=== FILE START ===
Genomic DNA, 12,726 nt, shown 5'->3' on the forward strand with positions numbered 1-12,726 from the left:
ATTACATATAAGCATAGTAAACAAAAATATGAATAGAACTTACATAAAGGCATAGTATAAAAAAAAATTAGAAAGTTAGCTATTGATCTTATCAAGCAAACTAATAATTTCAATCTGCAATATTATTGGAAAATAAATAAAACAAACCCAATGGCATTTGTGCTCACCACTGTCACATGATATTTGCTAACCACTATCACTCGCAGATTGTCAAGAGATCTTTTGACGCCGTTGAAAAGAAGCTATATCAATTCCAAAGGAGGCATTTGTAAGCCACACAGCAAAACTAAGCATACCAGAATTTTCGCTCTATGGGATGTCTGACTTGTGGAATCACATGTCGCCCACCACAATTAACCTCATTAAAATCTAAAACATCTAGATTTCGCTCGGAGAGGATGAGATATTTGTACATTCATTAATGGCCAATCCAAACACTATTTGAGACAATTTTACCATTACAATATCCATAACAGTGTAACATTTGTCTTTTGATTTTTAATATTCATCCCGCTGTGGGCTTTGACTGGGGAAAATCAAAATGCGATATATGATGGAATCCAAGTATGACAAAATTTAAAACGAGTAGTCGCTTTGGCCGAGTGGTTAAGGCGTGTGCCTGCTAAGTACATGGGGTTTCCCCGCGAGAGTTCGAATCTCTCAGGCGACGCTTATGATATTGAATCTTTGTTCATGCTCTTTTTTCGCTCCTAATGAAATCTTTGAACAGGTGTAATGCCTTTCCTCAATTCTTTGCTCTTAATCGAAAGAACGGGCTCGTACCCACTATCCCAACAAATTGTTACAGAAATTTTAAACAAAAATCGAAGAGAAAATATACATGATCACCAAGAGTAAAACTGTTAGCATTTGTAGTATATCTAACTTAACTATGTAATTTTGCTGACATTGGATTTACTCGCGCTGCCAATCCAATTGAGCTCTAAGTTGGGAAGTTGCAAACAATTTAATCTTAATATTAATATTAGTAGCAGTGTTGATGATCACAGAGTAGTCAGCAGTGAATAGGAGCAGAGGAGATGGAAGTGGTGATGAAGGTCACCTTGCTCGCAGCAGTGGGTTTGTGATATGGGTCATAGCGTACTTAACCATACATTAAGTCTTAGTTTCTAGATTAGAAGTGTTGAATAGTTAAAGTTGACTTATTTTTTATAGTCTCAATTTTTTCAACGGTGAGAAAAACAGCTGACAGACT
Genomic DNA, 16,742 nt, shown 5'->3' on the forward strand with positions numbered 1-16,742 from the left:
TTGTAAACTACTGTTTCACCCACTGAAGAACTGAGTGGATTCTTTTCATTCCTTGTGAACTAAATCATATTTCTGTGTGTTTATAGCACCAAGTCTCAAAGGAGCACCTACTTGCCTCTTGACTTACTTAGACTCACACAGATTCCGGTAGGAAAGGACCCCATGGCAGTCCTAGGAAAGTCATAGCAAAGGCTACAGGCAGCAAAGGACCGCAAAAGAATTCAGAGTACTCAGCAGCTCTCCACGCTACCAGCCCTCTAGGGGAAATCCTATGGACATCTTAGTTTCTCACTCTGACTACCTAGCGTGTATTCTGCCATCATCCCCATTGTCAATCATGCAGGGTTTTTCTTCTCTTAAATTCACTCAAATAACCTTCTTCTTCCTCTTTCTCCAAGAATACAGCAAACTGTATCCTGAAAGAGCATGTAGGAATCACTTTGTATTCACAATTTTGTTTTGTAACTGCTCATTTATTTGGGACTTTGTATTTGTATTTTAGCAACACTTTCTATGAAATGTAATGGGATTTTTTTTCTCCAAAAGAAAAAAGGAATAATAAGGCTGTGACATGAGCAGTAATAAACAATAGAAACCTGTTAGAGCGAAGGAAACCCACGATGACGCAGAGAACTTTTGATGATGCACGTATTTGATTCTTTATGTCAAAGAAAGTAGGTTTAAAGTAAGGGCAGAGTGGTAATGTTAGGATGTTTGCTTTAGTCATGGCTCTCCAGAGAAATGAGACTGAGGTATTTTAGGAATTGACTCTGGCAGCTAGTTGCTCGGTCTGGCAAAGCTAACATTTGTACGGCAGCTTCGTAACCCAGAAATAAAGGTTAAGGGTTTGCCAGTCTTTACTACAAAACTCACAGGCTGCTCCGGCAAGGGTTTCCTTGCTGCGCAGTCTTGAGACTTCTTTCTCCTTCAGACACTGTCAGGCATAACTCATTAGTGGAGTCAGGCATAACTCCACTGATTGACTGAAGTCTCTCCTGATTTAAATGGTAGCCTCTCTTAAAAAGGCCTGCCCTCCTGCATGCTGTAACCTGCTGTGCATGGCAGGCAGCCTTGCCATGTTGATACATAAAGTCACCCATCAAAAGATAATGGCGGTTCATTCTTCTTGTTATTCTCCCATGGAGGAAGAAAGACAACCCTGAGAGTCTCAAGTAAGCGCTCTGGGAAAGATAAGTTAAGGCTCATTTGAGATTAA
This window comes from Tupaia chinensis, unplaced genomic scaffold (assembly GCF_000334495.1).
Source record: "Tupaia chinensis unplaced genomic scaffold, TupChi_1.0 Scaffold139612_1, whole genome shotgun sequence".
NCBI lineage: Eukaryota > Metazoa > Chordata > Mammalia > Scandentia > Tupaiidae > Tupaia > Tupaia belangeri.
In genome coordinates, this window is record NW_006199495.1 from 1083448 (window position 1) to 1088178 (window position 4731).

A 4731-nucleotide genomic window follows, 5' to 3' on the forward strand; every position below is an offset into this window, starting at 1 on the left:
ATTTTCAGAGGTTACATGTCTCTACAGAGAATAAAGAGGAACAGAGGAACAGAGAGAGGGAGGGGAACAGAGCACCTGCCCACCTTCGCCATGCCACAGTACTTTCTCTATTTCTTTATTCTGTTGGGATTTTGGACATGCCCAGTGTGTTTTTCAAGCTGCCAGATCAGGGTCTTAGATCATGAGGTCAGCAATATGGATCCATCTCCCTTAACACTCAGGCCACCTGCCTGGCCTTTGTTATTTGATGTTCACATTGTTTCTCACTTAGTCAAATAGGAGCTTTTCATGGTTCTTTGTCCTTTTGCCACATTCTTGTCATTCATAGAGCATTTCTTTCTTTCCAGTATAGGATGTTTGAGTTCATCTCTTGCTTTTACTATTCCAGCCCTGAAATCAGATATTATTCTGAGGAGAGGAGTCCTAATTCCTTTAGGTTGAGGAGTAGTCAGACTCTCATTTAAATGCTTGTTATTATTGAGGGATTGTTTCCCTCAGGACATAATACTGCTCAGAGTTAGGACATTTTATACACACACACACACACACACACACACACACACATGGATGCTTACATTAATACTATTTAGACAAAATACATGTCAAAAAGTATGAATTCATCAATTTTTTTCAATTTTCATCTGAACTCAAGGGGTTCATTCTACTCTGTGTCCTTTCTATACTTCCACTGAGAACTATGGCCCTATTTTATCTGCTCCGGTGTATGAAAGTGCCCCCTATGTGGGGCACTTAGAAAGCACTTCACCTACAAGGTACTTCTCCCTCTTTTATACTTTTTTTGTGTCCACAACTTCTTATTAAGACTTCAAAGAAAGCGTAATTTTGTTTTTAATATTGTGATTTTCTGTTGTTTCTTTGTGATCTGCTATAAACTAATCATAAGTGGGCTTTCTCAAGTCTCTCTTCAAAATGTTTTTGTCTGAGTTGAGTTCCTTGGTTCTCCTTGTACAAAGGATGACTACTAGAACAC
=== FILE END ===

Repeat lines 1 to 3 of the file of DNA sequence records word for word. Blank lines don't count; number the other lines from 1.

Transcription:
Genomic DNA, 12,726 nt, shown 5'->3' on the forward strand with positions numbered 1-12,726 from the left:
ATTACATATAAGCATAGTAAACAAAAATATGAATAGAACTTACATAAAGGCATAGTATAAAAAAAAATTAGAAAGTTAGCTATTGATCTTATCAAGCAAACTAATAATTTCAATCTGCAATATTATTGGAAAATAAATAAAACAAACCCAATGGCATTTGTGCTCACCACTGTCACATGATATTTGCTAACCACTATCACTCGCAGATTGTCAAGAGATCTTTTGACGCCGTTGAAAAGAAGCTATATCAATTCCAAAGGAGGCATTTGTAAGCCACACAGCAAAACTAAGCATACCAGAATTTTCGCTCTATGGGATGTCTGACTTGTGGAATCACATGTCGCCCACCACAATTAACCTCATTAAAATCTAAAACATCTAGATTTCGCTCGGAGAGGATGAGATATTTGTACATTCATTAATGGCCAATCCAAACACTATTTGAGACAATTTTACCATTACAATATCCATAACAGTGTAACATTTGTCTTTTGATTTTTAATATTCATCCCGCTGTGGGCTTTGACTGGGGAAAATCAAAATGCGATATATGATGGAATCCAAGTATGACAAAATTTAAAACGAGTAGTCGCTTTGGCCGAGTGGTTAAGGCGTGTGCCTGCTAAGTACATGGGGTTTCCCCGCGAGAGTTCGAATCTCTCAGGCGACGCTTATGATATTGAATCTTTGTTCATGCTCTTTTTTCGCTCCTAATGAAATCTTTGAACAGGTGTAATGCCTTTCCTCAATTCTTTGCTCTTAATCGAAAGAACGGGCTCGTACCCACTATCCCAACAAATTGTTACAGAAATTTTAAACAAAAATCGAAGAGAAAATATACATGATCACCAAGAGTAAAACTGTTAGCATTTGTAGTATATCTAACTTAACTATGTAATTTTGCTGACATTGGATTTACTCGCGCTGCCAATCCAATTGAGCTCTAAGTTGGGAAGTTGCAAACAATTTAATCTTAATATTAATATTAGTAGCAGTGTTGATGATCACAGAGTAGTCAGCAGTGAATAGGAGCAGAGGAGATGGAAGTGGTGATGAAGGTCACCTTGCTCGCAGCAGTGGGTTTGTGATATGGGTCATAGCGTACTTAACCATACATTAAGTCTTAGTTTCTAGATTAGAAGTGTTGAATAGTTAAAGTTGACTTATTTTTTATAGTCTCAATTTTTTCAACGGTGAGAAAAACAGCTGACAGACT
Genomic DNA, 16,742 nt, shown 5'->3' on the forward strand with positions numbered 1-16,742 from the left: